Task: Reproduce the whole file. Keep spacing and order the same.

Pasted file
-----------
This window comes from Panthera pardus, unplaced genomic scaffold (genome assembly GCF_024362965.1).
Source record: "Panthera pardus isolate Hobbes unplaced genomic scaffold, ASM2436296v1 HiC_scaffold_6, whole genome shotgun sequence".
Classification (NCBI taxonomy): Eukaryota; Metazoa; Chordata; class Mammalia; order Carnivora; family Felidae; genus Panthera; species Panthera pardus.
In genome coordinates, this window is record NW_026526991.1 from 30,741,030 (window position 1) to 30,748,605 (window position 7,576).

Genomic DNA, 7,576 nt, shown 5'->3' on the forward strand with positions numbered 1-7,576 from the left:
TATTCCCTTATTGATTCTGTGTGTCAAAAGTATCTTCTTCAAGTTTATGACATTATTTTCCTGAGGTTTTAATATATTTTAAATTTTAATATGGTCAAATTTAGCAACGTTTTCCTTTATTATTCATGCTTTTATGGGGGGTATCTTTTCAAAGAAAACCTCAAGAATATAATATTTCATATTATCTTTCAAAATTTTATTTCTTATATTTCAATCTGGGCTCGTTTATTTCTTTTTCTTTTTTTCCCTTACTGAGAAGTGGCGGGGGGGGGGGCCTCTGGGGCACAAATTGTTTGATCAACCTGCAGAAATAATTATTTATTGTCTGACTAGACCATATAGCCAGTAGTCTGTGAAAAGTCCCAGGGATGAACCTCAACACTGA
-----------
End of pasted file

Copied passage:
This window comes from Panthera pardus, unplaced genomic scaffold (genome assembly GCF_024362965.1).
Source record: "Panthera pardus isolate Hobbes unplaced genomic scaffold, ASM2436296v1 HiC_scaffold_6, whole genome shotgun sequence".
Classification (NCBI taxonomy): Eukaryota; Metazoa; Chordata; class Mammalia; order Carnivora; family Felidae; genus Panthera; species Panthera pardus.
In genome coordinates, this window is record NW_026526991.1 from 30,741,030 (window position 1) to 30,748,605 (window position 7,576).

Genomic DNA, 7,576 nt, shown 5'->3' on the forward strand with positions numbered 1-7,576 from the left:
TATTCCCTTATTGATTCTGTGTGTCAAAAGTATCTTCTTCAAGTTTATGACATTATTTTCCTGAGGTTTTAATATATTTTAAATTTTAATATGGTCAAATTTAGCAACGTTTTCCTTTATTATTCATGCTTTTATGGGGGGTATCTTTTCAAAGAAAACCTCAAGAATATAATATTTCATATTATCTTTCAAAATTTTATTTCTTATATTTCAATCTGGGCTCGTTTATTTCTTTTTCTTTTTTTCCCTTACTGAGAAGTGGCGGGGGGGGGGGCCTCTGGGGCACAAATTGTTTGATCAACCTGCAGAAATAATTATTTATTGTCTGACTAGACCATATAGCCAGTAGTCTGTGAAAAGTCCCAGGGATGAACCTCAACACTGA